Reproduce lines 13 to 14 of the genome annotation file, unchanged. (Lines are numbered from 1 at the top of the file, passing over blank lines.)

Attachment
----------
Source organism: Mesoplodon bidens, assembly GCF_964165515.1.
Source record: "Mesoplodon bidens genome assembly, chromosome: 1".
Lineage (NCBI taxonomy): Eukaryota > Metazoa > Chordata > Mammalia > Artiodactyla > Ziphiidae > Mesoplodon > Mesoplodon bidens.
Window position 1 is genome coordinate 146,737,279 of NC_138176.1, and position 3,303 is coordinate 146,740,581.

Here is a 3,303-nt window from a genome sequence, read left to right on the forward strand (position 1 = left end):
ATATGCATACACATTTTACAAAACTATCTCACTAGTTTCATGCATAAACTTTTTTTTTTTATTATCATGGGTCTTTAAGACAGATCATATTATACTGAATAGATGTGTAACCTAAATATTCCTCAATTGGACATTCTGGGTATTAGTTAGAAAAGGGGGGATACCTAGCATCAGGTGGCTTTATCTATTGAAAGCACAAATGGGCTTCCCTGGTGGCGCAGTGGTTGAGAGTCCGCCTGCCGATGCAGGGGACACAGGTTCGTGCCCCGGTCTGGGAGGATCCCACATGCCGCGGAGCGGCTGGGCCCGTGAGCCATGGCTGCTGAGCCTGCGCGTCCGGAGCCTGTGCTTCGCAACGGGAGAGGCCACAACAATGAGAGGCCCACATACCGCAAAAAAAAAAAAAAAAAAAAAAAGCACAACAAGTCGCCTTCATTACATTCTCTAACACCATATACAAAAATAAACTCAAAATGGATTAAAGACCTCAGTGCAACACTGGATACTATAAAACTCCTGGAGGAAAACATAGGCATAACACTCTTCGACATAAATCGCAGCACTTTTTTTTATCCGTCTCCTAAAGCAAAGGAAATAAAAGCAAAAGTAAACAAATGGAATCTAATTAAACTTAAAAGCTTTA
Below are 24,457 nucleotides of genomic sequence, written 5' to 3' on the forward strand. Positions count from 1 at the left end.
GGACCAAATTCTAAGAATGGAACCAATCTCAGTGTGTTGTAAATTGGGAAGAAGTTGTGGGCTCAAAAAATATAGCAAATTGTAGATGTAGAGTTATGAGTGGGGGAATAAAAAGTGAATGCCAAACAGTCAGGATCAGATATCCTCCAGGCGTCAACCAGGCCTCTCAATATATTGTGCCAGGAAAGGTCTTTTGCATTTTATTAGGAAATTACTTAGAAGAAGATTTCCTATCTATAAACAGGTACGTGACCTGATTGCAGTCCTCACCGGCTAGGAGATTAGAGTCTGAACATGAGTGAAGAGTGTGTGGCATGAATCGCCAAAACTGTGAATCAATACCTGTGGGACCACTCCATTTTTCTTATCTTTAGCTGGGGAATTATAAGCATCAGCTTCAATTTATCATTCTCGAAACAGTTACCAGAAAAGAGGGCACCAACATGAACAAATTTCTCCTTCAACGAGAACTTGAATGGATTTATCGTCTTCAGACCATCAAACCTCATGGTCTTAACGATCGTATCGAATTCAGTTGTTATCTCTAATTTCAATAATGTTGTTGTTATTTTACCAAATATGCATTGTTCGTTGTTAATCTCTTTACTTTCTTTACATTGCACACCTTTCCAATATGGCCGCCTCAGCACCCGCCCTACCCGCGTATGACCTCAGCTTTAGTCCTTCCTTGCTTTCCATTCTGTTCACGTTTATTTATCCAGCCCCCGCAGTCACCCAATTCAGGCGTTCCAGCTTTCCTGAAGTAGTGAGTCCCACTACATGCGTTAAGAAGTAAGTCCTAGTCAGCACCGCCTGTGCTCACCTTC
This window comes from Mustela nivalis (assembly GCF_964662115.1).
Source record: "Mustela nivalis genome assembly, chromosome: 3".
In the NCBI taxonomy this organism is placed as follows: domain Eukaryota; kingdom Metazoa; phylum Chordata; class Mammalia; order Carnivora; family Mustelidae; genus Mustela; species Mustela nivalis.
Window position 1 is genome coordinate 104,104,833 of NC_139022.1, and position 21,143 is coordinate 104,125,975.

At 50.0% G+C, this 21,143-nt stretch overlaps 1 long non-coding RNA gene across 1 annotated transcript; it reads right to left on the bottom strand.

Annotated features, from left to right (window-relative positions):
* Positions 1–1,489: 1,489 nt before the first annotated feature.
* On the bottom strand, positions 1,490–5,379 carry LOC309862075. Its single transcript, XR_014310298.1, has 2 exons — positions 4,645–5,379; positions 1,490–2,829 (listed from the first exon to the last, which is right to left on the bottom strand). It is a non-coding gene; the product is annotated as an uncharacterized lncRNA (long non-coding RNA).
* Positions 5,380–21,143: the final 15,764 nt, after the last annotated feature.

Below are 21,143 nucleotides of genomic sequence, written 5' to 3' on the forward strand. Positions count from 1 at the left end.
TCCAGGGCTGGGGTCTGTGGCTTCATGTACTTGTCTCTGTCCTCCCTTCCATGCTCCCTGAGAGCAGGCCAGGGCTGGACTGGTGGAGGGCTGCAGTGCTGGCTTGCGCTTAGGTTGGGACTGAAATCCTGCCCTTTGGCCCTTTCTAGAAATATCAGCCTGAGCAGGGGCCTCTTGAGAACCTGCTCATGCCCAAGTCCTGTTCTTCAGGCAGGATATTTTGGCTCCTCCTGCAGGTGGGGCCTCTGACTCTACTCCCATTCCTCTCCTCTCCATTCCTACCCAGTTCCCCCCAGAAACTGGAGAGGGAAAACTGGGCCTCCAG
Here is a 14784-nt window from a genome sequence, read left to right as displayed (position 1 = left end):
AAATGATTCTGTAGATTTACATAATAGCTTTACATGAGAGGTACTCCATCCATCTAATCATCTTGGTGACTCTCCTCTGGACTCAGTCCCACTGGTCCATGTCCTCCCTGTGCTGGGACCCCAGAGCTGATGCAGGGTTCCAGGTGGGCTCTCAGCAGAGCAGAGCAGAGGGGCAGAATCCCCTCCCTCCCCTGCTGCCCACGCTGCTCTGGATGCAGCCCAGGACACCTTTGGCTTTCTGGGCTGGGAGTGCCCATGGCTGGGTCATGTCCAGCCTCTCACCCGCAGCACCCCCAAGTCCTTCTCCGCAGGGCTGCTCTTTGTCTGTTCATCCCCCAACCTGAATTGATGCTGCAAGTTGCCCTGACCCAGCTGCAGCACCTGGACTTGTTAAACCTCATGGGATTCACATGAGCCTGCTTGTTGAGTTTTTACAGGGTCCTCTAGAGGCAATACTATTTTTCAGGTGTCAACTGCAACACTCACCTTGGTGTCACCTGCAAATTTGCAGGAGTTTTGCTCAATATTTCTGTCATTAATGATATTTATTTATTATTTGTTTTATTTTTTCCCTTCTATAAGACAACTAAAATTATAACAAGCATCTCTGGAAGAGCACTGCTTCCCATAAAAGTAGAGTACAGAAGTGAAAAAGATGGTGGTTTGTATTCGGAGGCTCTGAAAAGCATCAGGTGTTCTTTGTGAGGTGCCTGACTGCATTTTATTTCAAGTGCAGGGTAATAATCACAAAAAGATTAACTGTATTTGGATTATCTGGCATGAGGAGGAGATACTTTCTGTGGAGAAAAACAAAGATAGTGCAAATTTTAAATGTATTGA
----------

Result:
At 50.0% G+C, this 21,143-nt stretch overlaps 1 long non-coding RNA gene across 1 annotated transcript; it reads right to left on the bottom strand.

Annotated features, from left to right (window-relative positions):